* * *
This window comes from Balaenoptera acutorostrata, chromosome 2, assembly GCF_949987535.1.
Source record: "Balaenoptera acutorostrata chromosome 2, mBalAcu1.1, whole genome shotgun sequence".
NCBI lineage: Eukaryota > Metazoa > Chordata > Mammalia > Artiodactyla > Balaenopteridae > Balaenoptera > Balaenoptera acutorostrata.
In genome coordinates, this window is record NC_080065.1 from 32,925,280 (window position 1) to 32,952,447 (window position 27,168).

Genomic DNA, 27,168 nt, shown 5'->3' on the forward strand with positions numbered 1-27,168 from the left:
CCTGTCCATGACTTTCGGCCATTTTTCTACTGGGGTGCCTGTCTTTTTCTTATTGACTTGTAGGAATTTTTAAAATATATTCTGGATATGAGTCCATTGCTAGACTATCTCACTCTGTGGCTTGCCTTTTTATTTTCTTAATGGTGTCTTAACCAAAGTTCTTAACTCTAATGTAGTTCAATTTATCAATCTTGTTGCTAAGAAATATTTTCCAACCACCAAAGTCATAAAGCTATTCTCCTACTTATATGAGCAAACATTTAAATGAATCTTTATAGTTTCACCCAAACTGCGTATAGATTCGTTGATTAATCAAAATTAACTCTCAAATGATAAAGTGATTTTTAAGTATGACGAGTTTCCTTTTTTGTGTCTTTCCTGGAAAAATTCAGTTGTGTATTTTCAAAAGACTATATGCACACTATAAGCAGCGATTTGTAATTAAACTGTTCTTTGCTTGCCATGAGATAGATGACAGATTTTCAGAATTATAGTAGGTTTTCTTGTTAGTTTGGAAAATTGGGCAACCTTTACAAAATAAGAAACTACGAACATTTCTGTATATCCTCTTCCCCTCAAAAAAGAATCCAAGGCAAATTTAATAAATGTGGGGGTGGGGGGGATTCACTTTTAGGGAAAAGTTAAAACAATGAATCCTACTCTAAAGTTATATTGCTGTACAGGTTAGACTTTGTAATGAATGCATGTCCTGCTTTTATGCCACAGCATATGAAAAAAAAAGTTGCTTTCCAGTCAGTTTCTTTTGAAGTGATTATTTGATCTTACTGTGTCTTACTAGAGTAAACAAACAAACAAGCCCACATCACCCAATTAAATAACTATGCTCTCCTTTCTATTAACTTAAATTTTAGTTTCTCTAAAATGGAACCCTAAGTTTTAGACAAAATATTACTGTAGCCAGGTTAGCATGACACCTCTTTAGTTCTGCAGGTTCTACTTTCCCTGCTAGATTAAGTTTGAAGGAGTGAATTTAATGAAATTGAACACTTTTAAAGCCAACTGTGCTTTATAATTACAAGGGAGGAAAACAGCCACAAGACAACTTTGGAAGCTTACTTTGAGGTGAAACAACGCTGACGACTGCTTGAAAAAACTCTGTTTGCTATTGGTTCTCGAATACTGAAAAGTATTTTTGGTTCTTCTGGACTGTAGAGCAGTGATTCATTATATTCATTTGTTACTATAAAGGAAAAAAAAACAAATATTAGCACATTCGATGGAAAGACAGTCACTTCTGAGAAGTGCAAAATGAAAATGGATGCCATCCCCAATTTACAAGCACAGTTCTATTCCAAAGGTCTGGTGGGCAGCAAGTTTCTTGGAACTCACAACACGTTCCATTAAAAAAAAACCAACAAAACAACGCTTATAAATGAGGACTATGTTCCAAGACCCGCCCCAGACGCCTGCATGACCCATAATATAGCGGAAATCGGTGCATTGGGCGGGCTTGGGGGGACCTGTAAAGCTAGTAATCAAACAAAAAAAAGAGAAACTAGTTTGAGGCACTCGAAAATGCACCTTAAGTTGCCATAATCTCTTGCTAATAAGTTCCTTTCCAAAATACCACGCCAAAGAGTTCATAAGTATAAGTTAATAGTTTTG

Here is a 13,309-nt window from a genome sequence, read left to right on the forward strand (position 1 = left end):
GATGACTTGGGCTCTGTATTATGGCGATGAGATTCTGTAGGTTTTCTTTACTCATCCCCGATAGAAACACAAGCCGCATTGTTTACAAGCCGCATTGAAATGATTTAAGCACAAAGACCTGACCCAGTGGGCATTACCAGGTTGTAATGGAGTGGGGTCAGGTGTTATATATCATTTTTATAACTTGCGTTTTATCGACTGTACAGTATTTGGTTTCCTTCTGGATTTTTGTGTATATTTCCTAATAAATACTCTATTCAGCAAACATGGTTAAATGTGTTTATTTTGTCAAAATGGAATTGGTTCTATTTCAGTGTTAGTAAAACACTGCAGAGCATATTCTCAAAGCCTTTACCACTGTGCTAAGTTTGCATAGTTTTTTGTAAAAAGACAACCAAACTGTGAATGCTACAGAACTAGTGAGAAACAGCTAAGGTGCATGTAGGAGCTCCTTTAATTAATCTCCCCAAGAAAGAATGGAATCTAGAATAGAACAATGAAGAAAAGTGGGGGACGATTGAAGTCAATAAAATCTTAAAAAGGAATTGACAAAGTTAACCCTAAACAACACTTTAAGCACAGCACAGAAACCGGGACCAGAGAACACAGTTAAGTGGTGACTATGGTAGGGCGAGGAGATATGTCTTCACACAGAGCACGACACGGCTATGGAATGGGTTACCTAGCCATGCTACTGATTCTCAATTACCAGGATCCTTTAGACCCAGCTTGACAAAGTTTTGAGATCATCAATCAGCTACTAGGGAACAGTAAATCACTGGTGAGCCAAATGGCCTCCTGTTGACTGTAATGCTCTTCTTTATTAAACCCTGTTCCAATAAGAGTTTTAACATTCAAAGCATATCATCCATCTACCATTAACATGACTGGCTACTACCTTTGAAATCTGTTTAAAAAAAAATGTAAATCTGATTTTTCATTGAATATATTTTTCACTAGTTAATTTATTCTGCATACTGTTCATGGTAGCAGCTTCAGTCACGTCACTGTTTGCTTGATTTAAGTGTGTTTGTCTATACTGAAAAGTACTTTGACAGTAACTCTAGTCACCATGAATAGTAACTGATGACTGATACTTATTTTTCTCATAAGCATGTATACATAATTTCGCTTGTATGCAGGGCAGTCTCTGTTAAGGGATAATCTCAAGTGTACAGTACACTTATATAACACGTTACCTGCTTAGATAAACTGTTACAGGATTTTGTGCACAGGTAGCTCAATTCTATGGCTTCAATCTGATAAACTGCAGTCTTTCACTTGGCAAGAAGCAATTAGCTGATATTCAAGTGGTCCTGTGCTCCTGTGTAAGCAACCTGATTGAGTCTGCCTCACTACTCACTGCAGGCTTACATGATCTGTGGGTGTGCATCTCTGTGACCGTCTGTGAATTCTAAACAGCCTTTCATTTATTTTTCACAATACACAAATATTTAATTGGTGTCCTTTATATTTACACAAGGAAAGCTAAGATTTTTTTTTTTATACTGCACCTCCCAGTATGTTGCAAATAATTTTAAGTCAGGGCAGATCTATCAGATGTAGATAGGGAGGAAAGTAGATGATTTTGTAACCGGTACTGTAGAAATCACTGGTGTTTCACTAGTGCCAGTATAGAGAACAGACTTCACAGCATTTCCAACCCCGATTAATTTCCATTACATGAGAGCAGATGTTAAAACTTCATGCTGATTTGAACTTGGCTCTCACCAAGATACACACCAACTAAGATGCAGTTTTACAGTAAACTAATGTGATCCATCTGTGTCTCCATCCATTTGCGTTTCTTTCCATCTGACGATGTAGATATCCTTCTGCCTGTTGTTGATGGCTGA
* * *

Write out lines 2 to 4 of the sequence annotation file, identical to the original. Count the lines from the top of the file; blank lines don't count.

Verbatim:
Source record: "Balaenoptera acutorostrata chromosome 2, mBalAcu1.1, whole genome shotgun sequence".
NCBI lineage: Eukaryota > Metazoa > Chordata > Mammalia > Artiodactyla > Balaenopteridae > Balaenoptera > Balaenoptera acutorostrata.
In genome coordinates, this window is record NC_080065.1 from 32,925,280 (window position 1) to 32,952,447 (window position 27,168).